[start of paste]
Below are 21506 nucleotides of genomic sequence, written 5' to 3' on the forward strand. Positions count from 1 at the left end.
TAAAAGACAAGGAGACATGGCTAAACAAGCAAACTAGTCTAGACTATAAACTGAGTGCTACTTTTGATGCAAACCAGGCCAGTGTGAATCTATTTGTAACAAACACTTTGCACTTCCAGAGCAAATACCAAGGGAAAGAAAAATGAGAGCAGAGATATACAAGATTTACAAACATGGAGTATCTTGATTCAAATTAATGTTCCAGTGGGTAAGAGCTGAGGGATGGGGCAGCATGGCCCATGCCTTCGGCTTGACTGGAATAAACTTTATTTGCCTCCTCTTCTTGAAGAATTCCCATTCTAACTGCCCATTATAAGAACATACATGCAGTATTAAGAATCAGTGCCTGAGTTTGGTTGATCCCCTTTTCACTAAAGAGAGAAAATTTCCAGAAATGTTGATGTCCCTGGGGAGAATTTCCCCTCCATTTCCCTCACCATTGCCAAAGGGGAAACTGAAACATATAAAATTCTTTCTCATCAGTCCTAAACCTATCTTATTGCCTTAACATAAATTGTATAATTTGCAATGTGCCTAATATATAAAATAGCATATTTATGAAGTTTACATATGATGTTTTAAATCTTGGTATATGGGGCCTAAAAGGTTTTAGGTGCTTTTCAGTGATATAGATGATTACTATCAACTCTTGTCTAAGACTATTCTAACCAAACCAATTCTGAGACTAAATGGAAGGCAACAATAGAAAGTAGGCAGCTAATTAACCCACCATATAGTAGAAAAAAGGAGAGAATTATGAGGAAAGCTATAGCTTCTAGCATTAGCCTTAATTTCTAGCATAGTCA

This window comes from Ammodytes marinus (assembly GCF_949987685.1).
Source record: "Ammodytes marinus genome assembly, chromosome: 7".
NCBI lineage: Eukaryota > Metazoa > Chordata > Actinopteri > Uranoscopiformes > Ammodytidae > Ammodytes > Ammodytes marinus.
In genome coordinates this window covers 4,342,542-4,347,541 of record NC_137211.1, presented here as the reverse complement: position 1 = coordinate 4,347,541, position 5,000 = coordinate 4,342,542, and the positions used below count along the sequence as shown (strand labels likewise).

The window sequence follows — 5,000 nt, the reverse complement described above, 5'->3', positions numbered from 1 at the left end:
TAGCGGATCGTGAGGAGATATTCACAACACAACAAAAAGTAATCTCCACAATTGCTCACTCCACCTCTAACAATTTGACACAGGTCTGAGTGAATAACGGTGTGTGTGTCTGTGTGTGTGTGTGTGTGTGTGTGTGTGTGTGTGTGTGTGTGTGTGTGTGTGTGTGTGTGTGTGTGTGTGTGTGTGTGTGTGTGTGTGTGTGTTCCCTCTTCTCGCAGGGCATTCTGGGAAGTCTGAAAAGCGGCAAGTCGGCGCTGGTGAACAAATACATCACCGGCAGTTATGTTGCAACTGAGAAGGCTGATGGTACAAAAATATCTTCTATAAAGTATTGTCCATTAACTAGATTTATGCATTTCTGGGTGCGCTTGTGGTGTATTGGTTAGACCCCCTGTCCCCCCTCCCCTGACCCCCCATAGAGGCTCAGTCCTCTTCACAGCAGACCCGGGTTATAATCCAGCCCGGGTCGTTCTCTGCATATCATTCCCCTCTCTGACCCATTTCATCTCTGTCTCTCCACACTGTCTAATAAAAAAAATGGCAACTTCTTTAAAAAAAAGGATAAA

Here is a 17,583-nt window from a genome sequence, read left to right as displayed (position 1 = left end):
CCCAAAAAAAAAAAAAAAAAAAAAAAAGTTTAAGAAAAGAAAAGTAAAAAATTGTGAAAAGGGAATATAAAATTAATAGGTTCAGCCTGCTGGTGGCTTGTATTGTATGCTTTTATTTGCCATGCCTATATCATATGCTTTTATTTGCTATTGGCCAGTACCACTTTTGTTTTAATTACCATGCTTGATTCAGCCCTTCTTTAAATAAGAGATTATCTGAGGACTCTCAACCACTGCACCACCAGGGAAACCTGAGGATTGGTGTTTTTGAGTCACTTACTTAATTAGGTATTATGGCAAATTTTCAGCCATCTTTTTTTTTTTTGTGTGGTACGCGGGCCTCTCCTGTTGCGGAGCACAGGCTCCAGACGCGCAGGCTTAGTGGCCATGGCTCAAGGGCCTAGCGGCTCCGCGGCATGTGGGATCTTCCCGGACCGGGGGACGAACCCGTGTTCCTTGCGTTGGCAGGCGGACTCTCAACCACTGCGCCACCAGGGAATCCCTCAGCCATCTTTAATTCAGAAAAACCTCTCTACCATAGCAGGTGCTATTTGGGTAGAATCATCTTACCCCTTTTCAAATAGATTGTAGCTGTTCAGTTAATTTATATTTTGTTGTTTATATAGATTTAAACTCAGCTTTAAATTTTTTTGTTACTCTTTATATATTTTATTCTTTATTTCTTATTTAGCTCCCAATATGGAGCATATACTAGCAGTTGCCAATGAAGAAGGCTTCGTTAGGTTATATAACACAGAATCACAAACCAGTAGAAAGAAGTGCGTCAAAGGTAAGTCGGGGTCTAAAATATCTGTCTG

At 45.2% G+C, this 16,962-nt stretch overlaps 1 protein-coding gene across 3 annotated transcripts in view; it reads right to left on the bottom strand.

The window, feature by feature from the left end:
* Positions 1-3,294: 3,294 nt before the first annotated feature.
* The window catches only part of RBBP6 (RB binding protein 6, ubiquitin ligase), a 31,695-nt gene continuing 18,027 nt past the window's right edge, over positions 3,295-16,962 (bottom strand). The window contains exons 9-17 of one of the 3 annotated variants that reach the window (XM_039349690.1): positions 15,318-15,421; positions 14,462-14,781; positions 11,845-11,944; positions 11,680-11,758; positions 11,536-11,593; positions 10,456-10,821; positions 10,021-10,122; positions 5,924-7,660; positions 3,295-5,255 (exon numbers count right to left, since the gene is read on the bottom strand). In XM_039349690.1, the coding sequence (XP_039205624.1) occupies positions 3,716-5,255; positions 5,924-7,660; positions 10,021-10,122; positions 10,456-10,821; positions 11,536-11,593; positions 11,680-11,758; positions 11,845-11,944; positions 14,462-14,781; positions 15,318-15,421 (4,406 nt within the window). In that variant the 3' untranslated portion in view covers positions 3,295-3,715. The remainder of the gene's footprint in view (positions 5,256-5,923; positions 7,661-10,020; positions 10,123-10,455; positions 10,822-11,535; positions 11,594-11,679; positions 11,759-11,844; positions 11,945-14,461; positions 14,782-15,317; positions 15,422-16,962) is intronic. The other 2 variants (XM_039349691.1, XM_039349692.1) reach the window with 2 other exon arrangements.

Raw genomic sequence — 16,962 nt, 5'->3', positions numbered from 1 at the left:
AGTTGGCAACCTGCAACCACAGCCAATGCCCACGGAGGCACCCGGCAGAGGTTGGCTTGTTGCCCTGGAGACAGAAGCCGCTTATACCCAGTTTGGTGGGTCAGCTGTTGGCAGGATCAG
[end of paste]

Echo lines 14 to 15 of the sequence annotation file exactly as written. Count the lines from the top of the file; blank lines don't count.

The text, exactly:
* The window catches only part of RBBP6 (RB binding protein 6, ubiquitin ligase), a 31,695-nt gene continuing 18,027 nt past the window's right edge, over positions 3,295-16,962 (bottom strand). The window contains exons 9-17 of one of the 3 annotated variants that reach the window (XM_039349690.1): positions 15,318-15,421; positions 14,462-14,781; positions 11,845-11,944; positions 11,680-11,758; positions 11,536-11,593; positions 10,456-10,821; positions 10,021-10,122; positions 5,924-7,660; positions 3,295-5,255 (exon numbers count right to left, since the gene is read on the bottom strand). In XM_039349690.1, the coding sequence (XP_039205624.1) occupies positions 3,716-5,255; positions 5,924-7,660; positions 10,021-10,122; positions 10,456-10,821; positions 11,536-11,593; positions 11,680-11,758; positions 11,845-11,944; positions 14,462-14,781; positions 15,318-15,421 (4,406 nt within the window). In that variant the 3' untranslated portion in view covers positions 3,295-3,715. The remainder of the gene's footprint in view (positions 5,256-5,923; positions 7,661-10,020; positions 10,123-10,455; positions 10,822-11,535; positions 11,594-11,679; positions 11,759-11,844; positions 11,945-14,461; positions 14,782-15,317; positions 15,422-16,962) is intronic. The other 2 variants (XM_039349691.1, XM_039349692.1) reach the window with 2 other exon arrangements.

Raw genomic sequence — 16,962 nt, 5'->3', positions numbered from 1 at the left: